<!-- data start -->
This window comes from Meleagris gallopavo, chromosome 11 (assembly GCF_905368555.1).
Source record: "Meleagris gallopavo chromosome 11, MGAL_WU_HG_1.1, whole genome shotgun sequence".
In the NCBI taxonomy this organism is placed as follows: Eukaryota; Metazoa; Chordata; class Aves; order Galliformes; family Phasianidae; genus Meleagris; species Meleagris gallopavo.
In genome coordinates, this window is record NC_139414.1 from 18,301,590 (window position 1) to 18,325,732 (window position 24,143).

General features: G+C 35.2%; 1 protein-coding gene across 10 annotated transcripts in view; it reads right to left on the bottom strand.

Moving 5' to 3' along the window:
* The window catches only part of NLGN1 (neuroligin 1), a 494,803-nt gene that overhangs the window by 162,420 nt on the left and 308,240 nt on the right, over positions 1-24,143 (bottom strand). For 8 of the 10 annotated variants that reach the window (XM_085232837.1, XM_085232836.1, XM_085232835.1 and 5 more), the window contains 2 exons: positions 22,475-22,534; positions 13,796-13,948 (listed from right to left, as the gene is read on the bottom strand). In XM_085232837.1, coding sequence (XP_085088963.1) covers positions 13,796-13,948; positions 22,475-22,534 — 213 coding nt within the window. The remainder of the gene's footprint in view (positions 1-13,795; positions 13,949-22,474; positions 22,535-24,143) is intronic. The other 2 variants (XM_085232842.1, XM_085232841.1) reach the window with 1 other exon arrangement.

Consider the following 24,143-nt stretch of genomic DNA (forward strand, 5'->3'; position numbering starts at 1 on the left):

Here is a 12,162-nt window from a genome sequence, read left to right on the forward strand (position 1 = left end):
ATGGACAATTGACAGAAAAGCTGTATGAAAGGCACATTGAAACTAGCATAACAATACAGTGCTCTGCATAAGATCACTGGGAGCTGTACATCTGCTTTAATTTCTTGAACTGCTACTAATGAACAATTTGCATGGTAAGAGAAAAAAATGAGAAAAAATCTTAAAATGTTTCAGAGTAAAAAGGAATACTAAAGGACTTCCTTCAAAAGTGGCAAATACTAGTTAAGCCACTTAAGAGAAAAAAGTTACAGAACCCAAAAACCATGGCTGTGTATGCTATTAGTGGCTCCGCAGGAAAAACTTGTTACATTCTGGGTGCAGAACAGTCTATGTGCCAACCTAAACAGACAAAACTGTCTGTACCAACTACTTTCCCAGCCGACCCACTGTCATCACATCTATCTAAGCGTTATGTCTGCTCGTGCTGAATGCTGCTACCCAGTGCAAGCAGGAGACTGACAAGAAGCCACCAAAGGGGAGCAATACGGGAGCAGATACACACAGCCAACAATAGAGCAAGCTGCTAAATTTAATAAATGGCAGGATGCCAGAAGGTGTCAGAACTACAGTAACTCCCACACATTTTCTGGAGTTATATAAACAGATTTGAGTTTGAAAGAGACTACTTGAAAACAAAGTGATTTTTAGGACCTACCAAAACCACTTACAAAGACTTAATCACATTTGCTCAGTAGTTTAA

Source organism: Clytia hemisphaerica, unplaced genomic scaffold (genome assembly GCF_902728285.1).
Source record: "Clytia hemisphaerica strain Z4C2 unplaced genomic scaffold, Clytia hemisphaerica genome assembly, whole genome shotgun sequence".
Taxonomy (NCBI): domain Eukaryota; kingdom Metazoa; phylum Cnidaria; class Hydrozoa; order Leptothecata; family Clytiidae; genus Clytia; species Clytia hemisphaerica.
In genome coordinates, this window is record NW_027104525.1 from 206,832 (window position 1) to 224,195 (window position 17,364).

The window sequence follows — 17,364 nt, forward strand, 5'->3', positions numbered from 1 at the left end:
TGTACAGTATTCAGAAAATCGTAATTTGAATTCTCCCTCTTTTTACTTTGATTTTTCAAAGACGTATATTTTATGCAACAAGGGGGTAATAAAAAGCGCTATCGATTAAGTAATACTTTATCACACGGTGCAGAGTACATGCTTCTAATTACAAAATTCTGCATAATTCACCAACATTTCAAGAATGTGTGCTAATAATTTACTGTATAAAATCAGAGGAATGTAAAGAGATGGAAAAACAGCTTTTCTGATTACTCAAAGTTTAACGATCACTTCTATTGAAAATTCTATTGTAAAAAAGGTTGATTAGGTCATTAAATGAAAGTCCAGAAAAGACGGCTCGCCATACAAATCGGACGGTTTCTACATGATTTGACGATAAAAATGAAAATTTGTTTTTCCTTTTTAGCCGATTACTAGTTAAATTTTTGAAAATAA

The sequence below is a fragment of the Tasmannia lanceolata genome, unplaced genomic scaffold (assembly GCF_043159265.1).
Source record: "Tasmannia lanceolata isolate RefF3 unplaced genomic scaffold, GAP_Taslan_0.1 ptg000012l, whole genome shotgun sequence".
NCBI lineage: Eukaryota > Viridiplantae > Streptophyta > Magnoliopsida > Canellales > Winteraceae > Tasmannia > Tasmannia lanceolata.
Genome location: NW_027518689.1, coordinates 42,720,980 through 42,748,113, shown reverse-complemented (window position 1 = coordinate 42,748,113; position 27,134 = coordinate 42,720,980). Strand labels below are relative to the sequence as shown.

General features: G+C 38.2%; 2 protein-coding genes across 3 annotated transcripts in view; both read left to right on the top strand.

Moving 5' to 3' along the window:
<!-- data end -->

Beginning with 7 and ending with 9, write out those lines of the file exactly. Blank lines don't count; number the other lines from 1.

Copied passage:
* The window catches only part of NLGN1 (neuroligin 1), a 494,803-nt gene that overhangs the window by 162,420 nt on the left and 308,240 nt on the right, over positions 1-24,143 (bottom strand). For 8 of the 10 annotated variants that reach the window (XM_085232837.1, XM_085232836.1, XM_085232835.1 and 5 more), the window contains 2 exons: positions 22,475-22,534; positions 13,796-13,948 (listed from right to left, as the gene is read on the bottom strand). In XM_085232837.1, coding sequence (XP_085088963.1) covers positions 13,796-13,948; positions 22,475-22,534 — 213 coding nt within the window. The remainder of the gene's footprint in view (positions 1-13,795; positions 13,949-22,474; positions 22,535-24,143) is intronic. The other 2 variants (XM_085232842.1, XM_085232841.1) reach the window with 1 other exon arrangement.

Consider the following 24,143-nt stretch of genomic DNA (forward strand, 5'->3'; position numbering starts at 1 on the left):

Here is a 12,162-nt window from a genome sequence, read left to right on the forward strand (position 1 = left end):